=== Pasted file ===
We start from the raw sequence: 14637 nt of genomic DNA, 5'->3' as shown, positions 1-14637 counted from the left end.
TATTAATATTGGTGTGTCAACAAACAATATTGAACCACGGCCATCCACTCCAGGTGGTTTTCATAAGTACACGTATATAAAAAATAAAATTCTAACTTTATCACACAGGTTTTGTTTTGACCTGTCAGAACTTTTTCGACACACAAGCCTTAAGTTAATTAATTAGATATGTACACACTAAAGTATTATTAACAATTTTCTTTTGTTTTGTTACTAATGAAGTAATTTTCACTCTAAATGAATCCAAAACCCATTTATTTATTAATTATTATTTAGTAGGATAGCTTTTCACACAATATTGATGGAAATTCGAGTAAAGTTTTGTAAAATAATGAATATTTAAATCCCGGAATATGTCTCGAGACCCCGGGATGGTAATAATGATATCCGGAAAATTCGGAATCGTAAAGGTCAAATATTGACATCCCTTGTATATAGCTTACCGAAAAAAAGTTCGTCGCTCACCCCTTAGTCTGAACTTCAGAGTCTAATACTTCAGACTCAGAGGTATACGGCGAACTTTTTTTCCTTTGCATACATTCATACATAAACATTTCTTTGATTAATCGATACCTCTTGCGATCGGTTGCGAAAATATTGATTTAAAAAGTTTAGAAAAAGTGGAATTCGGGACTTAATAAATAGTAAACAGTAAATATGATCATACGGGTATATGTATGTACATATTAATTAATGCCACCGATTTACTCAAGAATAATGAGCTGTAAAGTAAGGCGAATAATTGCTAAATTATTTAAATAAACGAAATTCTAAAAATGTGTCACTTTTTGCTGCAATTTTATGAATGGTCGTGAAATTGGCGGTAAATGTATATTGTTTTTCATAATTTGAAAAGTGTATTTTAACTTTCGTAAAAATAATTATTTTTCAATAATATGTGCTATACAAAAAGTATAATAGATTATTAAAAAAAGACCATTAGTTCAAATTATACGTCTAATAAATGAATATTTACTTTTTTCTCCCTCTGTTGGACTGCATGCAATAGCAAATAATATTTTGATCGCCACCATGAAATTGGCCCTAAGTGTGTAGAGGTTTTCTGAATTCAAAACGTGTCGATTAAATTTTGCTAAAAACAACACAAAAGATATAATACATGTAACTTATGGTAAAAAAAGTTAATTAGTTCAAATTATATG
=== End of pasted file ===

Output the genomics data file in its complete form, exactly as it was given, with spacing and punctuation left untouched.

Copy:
We start from the raw sequence: 14637 nt of genomic DNA, 5'->3' as shown, positions 1-14637 counted from the left end.
TATTAATATTGGTGTGTCAACAAACAATATTGAACCACGGCCATCCACTCCAGGTGGTTTTCATAAGTACACGTATATAAAAAATAAAATTCTAACTTTATCACACAGGTTTTGTTTTGACCTGTCAGAACTTTTTCGACACACAAGCCTTAAGTTAATTAATTAGATATGTACACACTAAAGTATTATTAACAATTTTCTTTTGTTTTGTTACTAATGAAGTAATTTTCACTCTAAATGAATCCAAAACCCATTTATTTATTAATTATTATTTAGTAGGATAGCTTTTCACACAATATTGATGGAAATTCGAGTAAAGTTTTGTAAAATAATGAATATTTAAATCCCGGAATATGTCTCGAGACCCCGGGATGGTAATAATGATATCCGGAAAATTCGGAATCGTAAAGGTCAAATATTGACATCCCTTGTATATAGCTTACCGAAAAAAAGTTCGTCGCTCACCCCTTAGTCTGAACTTCAGAGTCTAATACTTCAGACTCAGAGGTATACGGCGAACTTTTTTTCCTTTGCATACATTCATACATAAACATTTCTTTGATTAATCGATACCTCTTGCGATCGGTTGCGAAAATATTGATTTAAAAAGTTTAGAAAAAGTGGAATTCGGGACTTAATAAATAGTAAACAGTAAATATGATCATACGGGTATATGTATGTACATATTAATTAATGCCACCGATTTACTCAAGAATAATGAGCTGTAAAGTAAGGCGAATAATTGCTAAATTATTTAAATAAACGAAATTCTAAAAATGTGTCACTTTTTGCTGCAATTTTATGAATGGTCGTGAAATTGGCGGTAAATGTATATTGTTTTTCATAATTTGAAAAGTGTATTTTAACTTTCGTAAAAATAATTATTTTTCAATAATATGTGCTATACAAAAAGTATAATAGATTATTAAAAAAAGACCATTAGTTCAAATTATACGTCTAATAAATGAATATTTACTTTTTTCTCCCTCTGTTGGACTGCATGCAATAGCAAATAATATTTTGATCGCCACCATGAAATTGGCCCTAAGTGTGTAGAGGTTTTCTGAATTCAAAACGTGTCGATTAAATTTTGCTAAAAACAACACAAAAGATATAATACATGTAACTTATGGTAAAAAAAGTTAATTAGTTCAAATTATATG